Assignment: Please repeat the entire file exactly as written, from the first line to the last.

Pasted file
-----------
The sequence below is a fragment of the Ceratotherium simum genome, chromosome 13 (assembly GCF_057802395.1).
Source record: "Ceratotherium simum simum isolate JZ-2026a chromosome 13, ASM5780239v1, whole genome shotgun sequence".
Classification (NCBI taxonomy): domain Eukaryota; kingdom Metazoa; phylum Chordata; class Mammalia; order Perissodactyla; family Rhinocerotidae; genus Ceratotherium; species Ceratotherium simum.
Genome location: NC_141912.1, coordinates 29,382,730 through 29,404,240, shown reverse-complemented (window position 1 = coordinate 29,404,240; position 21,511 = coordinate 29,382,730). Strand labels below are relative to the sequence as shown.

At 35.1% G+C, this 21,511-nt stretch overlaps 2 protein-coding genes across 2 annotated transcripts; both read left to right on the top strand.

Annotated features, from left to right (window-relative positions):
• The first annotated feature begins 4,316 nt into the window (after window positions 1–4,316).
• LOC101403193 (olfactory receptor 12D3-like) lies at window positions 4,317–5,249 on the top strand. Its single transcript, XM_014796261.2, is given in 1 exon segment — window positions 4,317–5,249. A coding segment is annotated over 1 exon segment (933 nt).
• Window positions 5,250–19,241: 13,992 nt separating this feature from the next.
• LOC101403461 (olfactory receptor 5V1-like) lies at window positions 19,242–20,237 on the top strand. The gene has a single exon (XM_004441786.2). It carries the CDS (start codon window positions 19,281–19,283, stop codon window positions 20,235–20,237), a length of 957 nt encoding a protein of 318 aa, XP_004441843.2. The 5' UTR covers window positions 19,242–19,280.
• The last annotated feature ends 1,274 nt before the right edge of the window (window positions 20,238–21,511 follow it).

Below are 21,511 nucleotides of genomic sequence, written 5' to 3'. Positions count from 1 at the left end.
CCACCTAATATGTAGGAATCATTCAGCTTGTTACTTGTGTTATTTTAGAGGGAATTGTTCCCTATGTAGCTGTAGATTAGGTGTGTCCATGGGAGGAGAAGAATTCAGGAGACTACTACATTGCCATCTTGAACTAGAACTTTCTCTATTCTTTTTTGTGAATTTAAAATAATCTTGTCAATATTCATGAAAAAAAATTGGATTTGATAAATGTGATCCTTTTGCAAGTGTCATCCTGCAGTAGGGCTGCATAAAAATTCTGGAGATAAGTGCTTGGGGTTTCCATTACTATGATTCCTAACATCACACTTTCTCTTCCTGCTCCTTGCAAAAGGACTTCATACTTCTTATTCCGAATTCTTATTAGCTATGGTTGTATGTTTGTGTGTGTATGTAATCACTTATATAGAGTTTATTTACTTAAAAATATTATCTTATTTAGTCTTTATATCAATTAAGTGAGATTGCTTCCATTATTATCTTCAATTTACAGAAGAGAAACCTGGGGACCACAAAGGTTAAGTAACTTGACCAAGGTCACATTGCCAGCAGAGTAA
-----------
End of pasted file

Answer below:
The sequence below is a fragment of the Ceratotherium simum genome, chromosome 13 (assembly GCF_057802395.1).
Source record: "Ceratotherium simum simum isolate JZ-2026a chromosome 13, ASM5780239v1, whole genome shotgun sequence".
Classification (NCBI taxonomy): domain Eukaryota; kingdom Metazoa; phylum Chordata; class Mammalia; order Perissodactyla; family Rhinocerotidae; genus Ceratotherium; species Ceratotherium simum.
Genome location: NC_141912.1, coordinates 29,382,730 through 29,404,240, shown reverse-complemented (window position 1 = coordinate 29,404,240; position 21,511 = coordinate 29,382,730). Strand labels below are relative to the sequence as shown.

At 35.1% G+C, this 21,511-nt stretch overlaps 2 protein-coding genes across 2 annotated transcripts; both read left to right on the top strand.

Annotated features, from left to right (window-relative positions):
• The first annotated feature begins 4,316 nt into the window (after window positions 1–4,316).
• LOC101403193 (olfactory receptor 12D3-like) lies at window positions 4,317–5,249 on the top strand. Its single transcript, XM_014796261.2, is given in 1 exon segment — window positions 4,317–5,249. A coding segment is annotated over 1 exon segment (933 nt).
• Window positions 5,250–19,241: 13,992 nt separating this feature from the next.
• LOC101403461 (olfactory receptor 5V1-like) lies at window positions 19,242–20,237 on the top strand. The gene has a single exon (XM_004441786.2). It carries the CDS (start codon window positions 19,281–19,283, stop codon window positions 20,235–20,237), a length of 957 nt encoding a protein of 318 aa, XP_004441843.2. The 5' UTR covers window positions 19,242–19,280.
• The last annotated feature ends 1,274 nt before the right edge of the window (window positions 20,238–21,511 follow it).

Below are 21,511 nucleotides of genomic sequence, written 5' to 3'. Positions count from 1 at the left end.
CCACCTAATATGTAGGAATCATTCAGCTTGTTACTTGTGTTATTTTAGAGGGAATTGTTCCCTATGTAGCTGTAGATTAGGTGTGTCCATGGGAGGAGAAGAATTCAGGAGACTACTACATTGCCATCTTGAACTAGAACTTTCTCTATTCTTTTTTGTGAATTTAAAATAATCTTGTCAATATTCATGAAAAAAAATTGGATTTGATAAATGTGATCCTTTTGCAAGTGTCATCCTGCAGTAGGGCTGCATAAAAATTCTGGAGATAAGTGCTTGGGGTTTCCATTACTATGATTCCTAACATCACACTTTCTCTTCCTGCTCCTTGCAAAAGGACTTCATACTTCTTATTCCGAATTCTTATTAGCTATGGTTGTATGTTTGTGTGTGTATGTAATCACTTATATAGAGTTTATTTACTTAAAAATATTATCTTATTTAGTCTTTATATCAATTAAGTGAGATTGCTTCCATTATTATCTTCAATTTACAGAAGAGAAACCTGGGGACCACAAAGGTTAAGTAACTTGACCAAGGTCACATTGCCAGCAGAGTAA